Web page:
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Trends in cause specific mortality across occupations in Japanese men of working age during period of economic stagnation, 1980-2005: retrospective cohort study

BMJ 2012; 344 doi: https://doi.org/10.1136/bmj.e1191 (Published 06 March 2012) Cite this as: BMJ 2012;344:e1191

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Re: Trends in cause specific mortality across occupations in Japanese men of working age during period of economic stagnation, 1980-2005: retrospective cohort study

Although not mentioned by the authors, smoking appears to be the most important heath-related behavior that explain the dramatic rise in the mortality in the particular period among the professional/management class workers by the following reasons.

First, there is no doubt that smoking is the leading cause of mortality due to cancers and cardiovascular diseases 1, and its connection with increased suicide is also reported 2.

Second, a higher job demand and strains, imposed on the working classes probably through socioeconomical changes as the authors speculated, is known to be positively associated with increased smoking and smoking intensity 3 4.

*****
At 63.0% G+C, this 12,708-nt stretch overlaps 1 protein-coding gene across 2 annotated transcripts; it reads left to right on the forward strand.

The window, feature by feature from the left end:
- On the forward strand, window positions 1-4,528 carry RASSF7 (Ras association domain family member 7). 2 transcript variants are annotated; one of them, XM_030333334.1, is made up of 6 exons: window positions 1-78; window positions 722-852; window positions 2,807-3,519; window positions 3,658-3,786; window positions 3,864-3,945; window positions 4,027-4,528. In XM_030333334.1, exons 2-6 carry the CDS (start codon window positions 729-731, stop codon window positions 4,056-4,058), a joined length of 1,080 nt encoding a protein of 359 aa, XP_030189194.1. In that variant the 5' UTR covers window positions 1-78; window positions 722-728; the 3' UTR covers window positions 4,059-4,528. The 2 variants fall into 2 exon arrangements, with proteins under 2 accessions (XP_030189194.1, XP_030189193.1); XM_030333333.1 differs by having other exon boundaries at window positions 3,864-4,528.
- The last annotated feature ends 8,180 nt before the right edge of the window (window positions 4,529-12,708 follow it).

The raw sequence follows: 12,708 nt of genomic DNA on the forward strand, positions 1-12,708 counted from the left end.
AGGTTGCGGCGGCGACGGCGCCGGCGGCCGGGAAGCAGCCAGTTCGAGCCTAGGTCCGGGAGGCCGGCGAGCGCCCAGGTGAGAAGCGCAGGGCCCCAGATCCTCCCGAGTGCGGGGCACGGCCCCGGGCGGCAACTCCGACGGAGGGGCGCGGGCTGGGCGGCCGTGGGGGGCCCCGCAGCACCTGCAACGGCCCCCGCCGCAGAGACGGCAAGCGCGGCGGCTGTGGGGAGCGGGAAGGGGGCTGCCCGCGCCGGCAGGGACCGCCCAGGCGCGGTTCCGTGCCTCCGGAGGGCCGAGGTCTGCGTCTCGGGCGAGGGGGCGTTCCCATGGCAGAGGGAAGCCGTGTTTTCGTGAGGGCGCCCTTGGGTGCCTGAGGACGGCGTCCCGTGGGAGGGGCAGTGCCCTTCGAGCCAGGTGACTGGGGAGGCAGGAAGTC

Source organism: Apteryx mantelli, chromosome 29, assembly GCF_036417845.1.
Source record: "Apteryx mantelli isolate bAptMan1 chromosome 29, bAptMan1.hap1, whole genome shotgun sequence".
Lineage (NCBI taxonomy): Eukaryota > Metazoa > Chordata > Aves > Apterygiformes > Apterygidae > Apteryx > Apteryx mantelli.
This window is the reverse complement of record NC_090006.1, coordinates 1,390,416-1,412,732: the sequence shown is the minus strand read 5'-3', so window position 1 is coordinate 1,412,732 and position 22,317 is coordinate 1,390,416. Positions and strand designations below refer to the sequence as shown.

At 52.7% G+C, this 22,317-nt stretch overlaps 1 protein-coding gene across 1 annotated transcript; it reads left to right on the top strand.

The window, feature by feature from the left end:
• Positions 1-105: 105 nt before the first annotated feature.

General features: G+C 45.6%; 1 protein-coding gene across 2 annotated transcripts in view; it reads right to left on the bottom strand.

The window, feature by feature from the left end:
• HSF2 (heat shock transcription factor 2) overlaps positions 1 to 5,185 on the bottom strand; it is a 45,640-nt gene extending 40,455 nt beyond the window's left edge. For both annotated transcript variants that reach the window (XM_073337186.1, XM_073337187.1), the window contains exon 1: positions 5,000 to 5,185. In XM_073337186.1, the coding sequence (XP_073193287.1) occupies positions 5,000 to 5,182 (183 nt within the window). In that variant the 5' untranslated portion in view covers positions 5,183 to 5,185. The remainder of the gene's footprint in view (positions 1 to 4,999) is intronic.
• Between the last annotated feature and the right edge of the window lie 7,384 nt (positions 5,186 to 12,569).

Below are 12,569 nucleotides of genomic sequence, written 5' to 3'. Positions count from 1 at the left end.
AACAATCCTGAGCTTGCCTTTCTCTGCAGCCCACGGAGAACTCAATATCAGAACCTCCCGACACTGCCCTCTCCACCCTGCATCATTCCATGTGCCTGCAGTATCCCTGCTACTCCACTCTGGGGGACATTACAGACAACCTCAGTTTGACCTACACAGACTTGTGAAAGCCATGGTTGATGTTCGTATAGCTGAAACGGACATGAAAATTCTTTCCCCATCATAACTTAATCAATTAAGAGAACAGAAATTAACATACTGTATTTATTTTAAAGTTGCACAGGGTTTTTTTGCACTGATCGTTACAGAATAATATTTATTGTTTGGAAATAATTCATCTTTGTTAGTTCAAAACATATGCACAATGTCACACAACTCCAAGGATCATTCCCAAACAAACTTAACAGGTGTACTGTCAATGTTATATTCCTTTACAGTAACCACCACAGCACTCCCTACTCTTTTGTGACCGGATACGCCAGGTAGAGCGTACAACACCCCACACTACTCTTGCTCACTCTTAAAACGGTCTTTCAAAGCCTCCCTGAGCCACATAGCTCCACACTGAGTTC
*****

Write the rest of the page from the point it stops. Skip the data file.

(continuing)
Third, changes in smoking behavior appear to explain the relatively steep increase in the mortality in the particular period in the study better than those in other health-related behaviors such as diet and exercise, as was suggested by the relatively short period, a few years as minimum, by which smoking cessation reduces cardiovascular disease mortality 5. Explorations into to the underlying mechanisms are required to mount efficient strategies to mitigate the negative health impact of socioeconomical fluctuations currently occurring worldwide.

1. Ikeda N, Inoue M, Iso H, Ikeda S, Satoh T, Noda M, et al. Adult mortality attributable to preventable risk factors for non-communicable diseases and injuries in Japan: a comparative risk assessment. PLoS medicine 2012;9(1):e1001160.
2. Scherrer JF, Grant JD, Agrawal A, Madden PA, Fu Q, Jacob T, et al. Suicidal Behavior, Smoking, and Familial Vulnerability. Nicotine & tobacco research : official journal of the Society for Research on Nicotine and Tobacco 2011.
3. Hellerstedt WL, Jeffery RW. The association of job strain and health behaviours in men and women. International journal of epidemiology 1997;26(3):575-83.
4. Radi S, Ostry A, Lamontagne AD. Job stress and other working conditions: Relationships with smoking behaviors in a representative sample of working Australians. American journal of industrial medicine 2007;50(8):584-96.
5. Critchley JA, Capewell S. Mortality risk reduction associated with smoking cessation in patients with coronary heart disease: a systematic review. JAMA : the journal of the American Medical Association 2003;290(1):86-97.

Competing interests: No competing interests

17 March 2012
Takeharu Koga
Internist
Asakura Medical Association Hospital
Riaharu 422-1, Asakura 838-0069, Japan